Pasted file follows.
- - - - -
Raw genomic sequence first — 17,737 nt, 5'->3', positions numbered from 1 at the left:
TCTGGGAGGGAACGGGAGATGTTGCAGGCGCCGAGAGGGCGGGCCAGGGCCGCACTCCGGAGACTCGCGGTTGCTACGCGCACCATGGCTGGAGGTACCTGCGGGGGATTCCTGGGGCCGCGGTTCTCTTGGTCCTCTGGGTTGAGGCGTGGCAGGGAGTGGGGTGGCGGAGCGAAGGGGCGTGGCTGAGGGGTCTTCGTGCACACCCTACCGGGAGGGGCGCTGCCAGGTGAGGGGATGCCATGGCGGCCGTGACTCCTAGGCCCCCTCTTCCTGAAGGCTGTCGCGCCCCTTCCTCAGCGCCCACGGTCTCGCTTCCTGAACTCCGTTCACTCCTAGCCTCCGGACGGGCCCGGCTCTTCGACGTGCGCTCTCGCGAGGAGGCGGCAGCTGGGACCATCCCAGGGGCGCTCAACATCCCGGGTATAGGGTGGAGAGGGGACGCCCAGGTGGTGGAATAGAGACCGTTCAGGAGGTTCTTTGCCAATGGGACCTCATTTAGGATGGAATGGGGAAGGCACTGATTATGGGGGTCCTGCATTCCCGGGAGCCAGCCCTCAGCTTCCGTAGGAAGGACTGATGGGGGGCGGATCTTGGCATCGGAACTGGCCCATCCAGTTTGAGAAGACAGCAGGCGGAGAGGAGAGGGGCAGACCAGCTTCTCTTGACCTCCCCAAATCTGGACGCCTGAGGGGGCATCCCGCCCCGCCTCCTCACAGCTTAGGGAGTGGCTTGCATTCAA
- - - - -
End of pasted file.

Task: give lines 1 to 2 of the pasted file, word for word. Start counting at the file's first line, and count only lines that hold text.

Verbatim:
Raw genomic sequence first — 17,737 nt, 5'->3', positions numbered from 1 at the left:
TCTGGGAGGGAACGGGAGATGTTGCAGGCGCCGAGAGGGCGGGCCAGGGCCGCACTCCGGAGACTCGCGGTTGCTACGCGCACCATGGCTGGAGGTACCTGCGGGGGATTCCTGGGGCCGCGGTTCTCTTGGTCCTCTGGGTTGAGGCGTGGCAGGGAGTGGGGTGGCGGAGCGAAGGGGCGTGGCTGAGGGGTCTTCGTGCACACCCTACCGGGAGGGGCGCTGCCAGGTGAGGGGATGCCATGGCGGCCGTGACTCCTAGGCCCCCTCTTCCTGAAGGCTGTCGCGCCCCTTCCTCAGCGCCCACGGTCTCGCTTCCTGAACTCCGTTCACTCCTAGCCTCCGGACGGGCCCGGCTCTTCGACGTGCGCTCTCGCGAGGAGGCGGCAGCTGGGACCATCCCAGGGGCGCTCAACATCCCGGGTATAGGGTGGAGAGGGGACGCCCAGGTGGTGGAATAGAGACCGTTCAGGAGGTTCTTTGCCAATGGGACCTCATTTAGGATGGAATGGGGAAGGCACTGATTATGGGGGTCCTGCATTCCCGGGAGCCAGCCCTCAGCTTCCGTAGGAAGGACTGATGGGGGGCGGATCTTGGCATCGGAACTGGCCCATCCAGTTTGAGAAGACAGCAGGCGGAGAGGAGAGGGGCAGACCAGCTTCTCTTGACCTCCCCAAATCTGGACGCCTGAGGGGGCATCCCGCCCCGCCTCCTCACAGCTTAGGGAGTGGCTTGCATTCAA